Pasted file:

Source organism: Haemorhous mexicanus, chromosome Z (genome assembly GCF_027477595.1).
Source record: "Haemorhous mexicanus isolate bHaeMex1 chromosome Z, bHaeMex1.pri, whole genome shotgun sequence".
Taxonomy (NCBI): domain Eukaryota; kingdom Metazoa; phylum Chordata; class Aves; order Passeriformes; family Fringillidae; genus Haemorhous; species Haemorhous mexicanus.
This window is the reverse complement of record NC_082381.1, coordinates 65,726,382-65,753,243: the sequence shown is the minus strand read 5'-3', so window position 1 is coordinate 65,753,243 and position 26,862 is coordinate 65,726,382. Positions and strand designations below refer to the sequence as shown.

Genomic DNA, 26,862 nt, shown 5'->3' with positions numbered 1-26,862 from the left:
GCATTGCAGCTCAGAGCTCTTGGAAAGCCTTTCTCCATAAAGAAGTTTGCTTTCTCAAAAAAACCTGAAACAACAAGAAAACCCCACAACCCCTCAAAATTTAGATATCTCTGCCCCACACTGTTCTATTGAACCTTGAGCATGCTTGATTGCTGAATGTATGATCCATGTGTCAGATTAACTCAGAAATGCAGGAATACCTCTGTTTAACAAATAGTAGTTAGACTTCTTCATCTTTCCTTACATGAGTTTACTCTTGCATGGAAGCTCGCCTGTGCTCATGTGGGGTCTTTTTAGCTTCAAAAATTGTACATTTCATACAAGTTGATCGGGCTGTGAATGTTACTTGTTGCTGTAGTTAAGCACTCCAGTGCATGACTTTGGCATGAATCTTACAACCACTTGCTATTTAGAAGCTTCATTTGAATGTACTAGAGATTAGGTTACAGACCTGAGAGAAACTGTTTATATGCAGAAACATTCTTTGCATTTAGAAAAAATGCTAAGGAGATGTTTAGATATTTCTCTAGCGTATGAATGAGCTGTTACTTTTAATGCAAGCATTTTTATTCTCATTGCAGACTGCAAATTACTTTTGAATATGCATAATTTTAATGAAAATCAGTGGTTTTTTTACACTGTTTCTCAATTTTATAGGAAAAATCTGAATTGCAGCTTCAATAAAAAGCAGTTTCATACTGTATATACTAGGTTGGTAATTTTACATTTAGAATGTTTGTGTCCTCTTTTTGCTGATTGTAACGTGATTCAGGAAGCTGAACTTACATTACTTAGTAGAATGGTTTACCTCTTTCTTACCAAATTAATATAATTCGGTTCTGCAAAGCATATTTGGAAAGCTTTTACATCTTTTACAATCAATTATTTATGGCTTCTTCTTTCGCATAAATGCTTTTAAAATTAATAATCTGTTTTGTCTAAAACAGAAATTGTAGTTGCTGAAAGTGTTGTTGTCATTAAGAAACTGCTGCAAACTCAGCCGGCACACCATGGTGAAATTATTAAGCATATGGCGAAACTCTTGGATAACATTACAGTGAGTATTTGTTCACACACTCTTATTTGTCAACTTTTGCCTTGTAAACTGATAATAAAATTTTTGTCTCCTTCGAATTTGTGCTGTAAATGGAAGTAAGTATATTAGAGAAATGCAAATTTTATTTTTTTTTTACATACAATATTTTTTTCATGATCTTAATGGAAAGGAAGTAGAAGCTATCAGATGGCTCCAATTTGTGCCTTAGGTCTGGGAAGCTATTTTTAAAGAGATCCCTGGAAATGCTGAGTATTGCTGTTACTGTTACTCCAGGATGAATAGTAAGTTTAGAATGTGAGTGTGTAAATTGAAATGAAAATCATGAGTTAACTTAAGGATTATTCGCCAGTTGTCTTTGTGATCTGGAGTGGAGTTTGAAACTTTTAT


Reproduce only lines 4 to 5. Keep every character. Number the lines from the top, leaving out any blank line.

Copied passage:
This window is the reverse complement of record NC_082381.1, coordinates 65,726,382-65,753,243: the sequence shown is the minus strand read 5'-3', so window position 1 is coordinate 65,753,243 and position 26,862 is coordinate 65,726,382. Positions and strand designations below refer to the sequence as shown.

Genomic DNA, 26,862 nt, shown 5'->3' with positions numbered 1-26,862 from the left: